Should the Redskins want to add a center, here’s a look at who’s available.

Will the Bears target coach John Fox’s former Broncos charges in free agency?

Drew Sharp of the Detroit Free Press predicts the Lions will do the wrong thing and use their franchise tag on DT Ndamukong Suh.

What’s the best route for the Packers to take at backup quarterback?

Some of the best second-round picks in Vikings history.

The Falcons have started shaping the 2015 roster.

The Panthers website puts the spotlight on Wake Forest CB Kevin Johnson.

How will a deep running back market affect Mark Ingram and the Saints?

Three offensive players who could fit for the Buccaneers in the draft.

The best free agent signings in Cardinals history.

Relocation talk has taken some attention away from the Rams’ personnel needs.

The pros and cons of the 49ers re-signing RB Frank Gore.

Can the Seahawks make a luxury pick in the first round?

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Odell Beckham thinks he could have been a pro soccer player

Odell Beckham, Darrell Stuckey AP

For a guy who can do such amazing things with his hands, Odell Beckham Jr. thinks he could have made a living with his feet as well.

The Giants wide receiver said during appearance on the English talk show “Soccer AM” (via NJ.com) that he had to make a tough decision as a teenager.

“I started when I was three years old and played until I was about 14,” Beckham said. “My coach was pushing to try and get me on the national team and tryout. At that age, you’re 13, 14 years old you know that to make it big in soccer you are probably going to have to go overseas. Obviously that would be a goal and that would be the dream. At that age it would have been hard for me to leave my family and just go.

“I played every other sport, soccer, basketball, baseball, football. And I just said, ‘I don’t think I can leave my family.’ So that’s when I kind of put the soccer dreams aside and stuck close to home with the other sports.”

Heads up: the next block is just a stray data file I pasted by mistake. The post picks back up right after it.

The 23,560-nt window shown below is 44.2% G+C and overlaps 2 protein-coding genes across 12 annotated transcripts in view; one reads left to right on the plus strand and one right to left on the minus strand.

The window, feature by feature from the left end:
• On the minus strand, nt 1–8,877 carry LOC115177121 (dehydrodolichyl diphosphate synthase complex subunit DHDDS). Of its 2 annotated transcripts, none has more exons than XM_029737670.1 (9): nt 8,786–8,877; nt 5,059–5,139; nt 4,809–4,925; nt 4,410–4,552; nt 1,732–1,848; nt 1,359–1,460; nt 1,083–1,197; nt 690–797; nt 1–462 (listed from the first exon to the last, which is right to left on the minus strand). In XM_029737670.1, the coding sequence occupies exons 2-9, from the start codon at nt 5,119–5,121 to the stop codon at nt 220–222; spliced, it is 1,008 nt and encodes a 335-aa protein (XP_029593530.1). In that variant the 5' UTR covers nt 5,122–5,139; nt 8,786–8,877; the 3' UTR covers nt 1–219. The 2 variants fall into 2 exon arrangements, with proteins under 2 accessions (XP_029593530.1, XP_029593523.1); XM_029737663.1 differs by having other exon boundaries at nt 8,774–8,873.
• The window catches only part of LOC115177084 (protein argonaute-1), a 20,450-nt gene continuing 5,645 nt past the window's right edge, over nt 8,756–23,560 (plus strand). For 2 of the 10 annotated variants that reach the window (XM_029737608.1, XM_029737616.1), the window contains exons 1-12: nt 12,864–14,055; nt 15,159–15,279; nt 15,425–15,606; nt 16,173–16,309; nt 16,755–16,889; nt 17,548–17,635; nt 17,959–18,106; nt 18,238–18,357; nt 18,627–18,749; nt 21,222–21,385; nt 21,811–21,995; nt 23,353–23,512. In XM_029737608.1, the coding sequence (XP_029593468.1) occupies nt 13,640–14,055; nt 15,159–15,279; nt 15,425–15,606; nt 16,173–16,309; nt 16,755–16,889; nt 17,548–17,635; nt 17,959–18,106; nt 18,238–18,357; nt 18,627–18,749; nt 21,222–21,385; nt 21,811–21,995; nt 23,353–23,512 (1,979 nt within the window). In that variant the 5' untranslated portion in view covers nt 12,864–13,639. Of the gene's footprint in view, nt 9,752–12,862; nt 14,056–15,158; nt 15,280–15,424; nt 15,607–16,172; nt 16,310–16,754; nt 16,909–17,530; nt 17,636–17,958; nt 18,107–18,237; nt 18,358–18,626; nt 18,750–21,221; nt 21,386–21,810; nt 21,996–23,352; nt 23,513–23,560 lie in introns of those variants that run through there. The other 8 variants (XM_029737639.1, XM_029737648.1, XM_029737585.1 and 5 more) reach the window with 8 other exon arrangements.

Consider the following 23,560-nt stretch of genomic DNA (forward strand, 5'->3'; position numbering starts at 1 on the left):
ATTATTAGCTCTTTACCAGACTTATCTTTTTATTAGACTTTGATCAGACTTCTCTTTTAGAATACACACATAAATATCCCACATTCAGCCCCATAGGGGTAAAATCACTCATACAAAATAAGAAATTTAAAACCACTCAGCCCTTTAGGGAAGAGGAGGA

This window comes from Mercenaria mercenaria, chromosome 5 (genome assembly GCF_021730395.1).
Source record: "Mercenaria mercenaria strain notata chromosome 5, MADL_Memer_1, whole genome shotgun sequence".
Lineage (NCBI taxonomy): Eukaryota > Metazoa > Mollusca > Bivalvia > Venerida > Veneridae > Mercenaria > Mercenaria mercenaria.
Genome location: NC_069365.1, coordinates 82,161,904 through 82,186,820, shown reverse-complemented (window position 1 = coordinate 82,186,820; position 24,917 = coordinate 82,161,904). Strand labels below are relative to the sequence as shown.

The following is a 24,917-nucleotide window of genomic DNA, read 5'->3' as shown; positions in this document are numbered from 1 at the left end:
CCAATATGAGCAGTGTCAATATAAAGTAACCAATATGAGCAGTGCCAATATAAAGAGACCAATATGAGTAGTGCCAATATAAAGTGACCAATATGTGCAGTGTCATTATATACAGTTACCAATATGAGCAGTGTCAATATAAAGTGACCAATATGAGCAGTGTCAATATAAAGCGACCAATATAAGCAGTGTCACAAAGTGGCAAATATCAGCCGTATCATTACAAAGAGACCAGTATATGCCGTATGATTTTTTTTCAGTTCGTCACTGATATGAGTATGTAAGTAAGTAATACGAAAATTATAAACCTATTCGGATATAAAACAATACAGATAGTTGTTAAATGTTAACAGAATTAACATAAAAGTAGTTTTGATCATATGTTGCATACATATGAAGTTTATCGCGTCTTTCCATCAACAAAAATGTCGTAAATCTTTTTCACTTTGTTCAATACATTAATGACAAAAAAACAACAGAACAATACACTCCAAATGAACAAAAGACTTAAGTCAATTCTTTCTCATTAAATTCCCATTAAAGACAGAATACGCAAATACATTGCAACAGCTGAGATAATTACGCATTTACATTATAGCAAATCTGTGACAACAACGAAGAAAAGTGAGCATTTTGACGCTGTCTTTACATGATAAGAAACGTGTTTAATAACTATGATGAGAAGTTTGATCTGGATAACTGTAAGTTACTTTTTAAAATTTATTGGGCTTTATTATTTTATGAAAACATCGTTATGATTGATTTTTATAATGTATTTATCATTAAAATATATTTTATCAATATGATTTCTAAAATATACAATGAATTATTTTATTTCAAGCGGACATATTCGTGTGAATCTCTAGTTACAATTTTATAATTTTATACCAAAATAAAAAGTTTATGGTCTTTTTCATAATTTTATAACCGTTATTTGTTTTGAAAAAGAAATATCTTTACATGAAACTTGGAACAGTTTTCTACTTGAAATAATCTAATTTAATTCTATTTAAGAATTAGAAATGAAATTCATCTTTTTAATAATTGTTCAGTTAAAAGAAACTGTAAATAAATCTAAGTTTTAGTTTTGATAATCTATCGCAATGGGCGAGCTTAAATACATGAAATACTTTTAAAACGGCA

Beckham described himself as a “Neymar, Messi type of guy” as a soccer player, which would be like some South American teenager declaring that he had “hands like Odell Beckham” while playing a sport that doesn’t require them.

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Report: Eagles working to lower Trent Cole’s cap hit

Tennessee Titans v Philadelphia Eagles Getty Images

The Eagles parted ways with guard Todd Herremans last week after deciding his $5.2 million cap hit was too high a price to pay for an older player who missed half of last season with an injury.

They’d like to create some more cap room by addressing linebacker Trent Cole’s contract, but they’d like to do it without having him follow Herremans out the door. Elliot Shorr-Parks of NJ.com reports that the two sides have been discussing a reworked contract that would slash Cole’s current cap figure of $11.6 million.

It’s something that Cole, who has had 14.5 sacks over the last two seasons, said he was open to doing earlier this offseason.

“I want to do whatever we can to make things work,” Cole said. “Hopefully that results in me being here … I want to be here. I’ve been here ten years, going on my 11th year and want my next stop to be here with the Eagles next year. Time will tell. Things will get done and everyone will be happy.”

Releasing Cole would save the team $8.4 million, but some portion of that would likely be earmarked for another pass rusher off the edge to go with Connor Barwin and Vinny Curry. Keeping Cole at a lower number would make that a less acute need while avoiding dead money under the cap that can’t be used to help the team at all.

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NFL to do market research in San Diego, Oakland, St. Louis